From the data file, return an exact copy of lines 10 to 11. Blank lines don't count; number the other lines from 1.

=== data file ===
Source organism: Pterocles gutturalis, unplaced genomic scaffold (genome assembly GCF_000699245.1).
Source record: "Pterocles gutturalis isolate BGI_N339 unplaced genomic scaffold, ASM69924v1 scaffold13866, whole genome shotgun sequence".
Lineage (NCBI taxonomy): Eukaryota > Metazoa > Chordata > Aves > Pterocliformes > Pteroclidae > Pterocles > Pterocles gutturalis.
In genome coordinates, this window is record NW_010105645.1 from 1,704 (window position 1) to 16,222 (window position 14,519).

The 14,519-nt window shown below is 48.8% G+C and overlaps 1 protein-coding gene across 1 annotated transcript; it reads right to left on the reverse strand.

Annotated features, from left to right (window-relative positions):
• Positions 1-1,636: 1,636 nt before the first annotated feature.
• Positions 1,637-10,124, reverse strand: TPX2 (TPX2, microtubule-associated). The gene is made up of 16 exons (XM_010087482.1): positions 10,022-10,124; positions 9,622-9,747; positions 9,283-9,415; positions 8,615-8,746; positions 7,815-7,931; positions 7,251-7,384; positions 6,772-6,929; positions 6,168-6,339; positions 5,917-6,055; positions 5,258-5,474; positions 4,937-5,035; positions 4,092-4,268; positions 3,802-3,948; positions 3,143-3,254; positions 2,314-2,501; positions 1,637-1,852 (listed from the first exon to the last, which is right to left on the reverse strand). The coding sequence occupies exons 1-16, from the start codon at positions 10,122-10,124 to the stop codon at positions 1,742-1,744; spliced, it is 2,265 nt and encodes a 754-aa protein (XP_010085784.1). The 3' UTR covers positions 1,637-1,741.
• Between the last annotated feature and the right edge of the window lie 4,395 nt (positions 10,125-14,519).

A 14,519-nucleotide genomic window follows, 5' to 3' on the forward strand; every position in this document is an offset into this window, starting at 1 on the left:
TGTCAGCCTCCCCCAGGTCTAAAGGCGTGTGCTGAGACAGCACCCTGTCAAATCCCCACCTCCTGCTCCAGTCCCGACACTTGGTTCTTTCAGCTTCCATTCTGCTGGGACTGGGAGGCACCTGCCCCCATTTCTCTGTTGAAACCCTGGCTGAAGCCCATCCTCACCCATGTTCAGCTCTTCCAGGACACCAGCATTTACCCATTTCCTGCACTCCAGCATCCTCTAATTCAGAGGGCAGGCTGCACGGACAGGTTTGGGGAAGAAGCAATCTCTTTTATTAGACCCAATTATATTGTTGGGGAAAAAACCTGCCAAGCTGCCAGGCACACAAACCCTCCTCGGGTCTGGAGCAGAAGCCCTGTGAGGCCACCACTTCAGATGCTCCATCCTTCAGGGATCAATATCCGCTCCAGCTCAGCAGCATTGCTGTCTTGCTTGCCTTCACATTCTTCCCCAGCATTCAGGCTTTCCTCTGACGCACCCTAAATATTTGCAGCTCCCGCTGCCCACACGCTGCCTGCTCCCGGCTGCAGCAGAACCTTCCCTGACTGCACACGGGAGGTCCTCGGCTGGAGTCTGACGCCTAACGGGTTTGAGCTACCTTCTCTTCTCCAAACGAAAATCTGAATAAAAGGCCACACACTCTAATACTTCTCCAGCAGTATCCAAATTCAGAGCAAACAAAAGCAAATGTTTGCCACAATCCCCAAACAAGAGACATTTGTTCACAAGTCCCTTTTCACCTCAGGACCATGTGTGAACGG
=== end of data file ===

A 14,519-nucleotide genomic window follows, 5' to 3' on the forward strand; every position in this document is an offset into this window, starting at 1 on the left:
TGTCAGCCTCCCCCAGGTCTAAAGGCGTGTGCTGAGACAGCACCCTGTCAAATCCCCACCTCCTGCTCCAGTCCCGACACTTGGTTCTTTCAGCTTCCATTCTGCTGGGACTGGGAGGCACCTGCCCCCATTTCTCTGTTGAAACCCTGGCTGAAGCCCATCCTCACCCATGTTCAGCTCTTCCAGGACACCAGCATTTACCCATTTCCTGCACTCCAGCATCCTCTAATTCAGAGGGCAGGCTGCACGGACAGGTTTGGGGAAGAAGCAATCTCTTTTATTAGACCCAATTATATTGTTGGGGAAAAAACCTGCCAAGCTGCCAGGCACACAAACCCTCCTCGGGTCTGGAGCAGAAGCCCTGTGAGGCCACCACTTCAGATGCTCCATCCTTCAGGGATCAATATCCGCTCCAGCTCAGCAGCATTGCTGTCTTGCTTGCCTTCACATTCTTCCCCAGCATTCAGGCTTTCCTCTGACGCACCCTAAATATTTGCAGCTCCCGCTGCCCACACGCTGCCTGCTCCCGGCTGCAGCAGAACCTTCCCTGACTGCACACGGGAGGTCCTCGGCTGGAGTCTGACGCCTAACGGGTTTGAGCTACCTTCTCTTCTCCAAACGAAAATCTGAATAAAAGGCCACACACTCTAATACTTCTCCAGCAGTATCCAAATTCAGAGCAAACAAAAGCAAATGTTTGCCACAATCCCCAAACAAGAGACATTTGTTCACAAGTCCCTTTTCACCTCAGGACCATGTGTGAACGG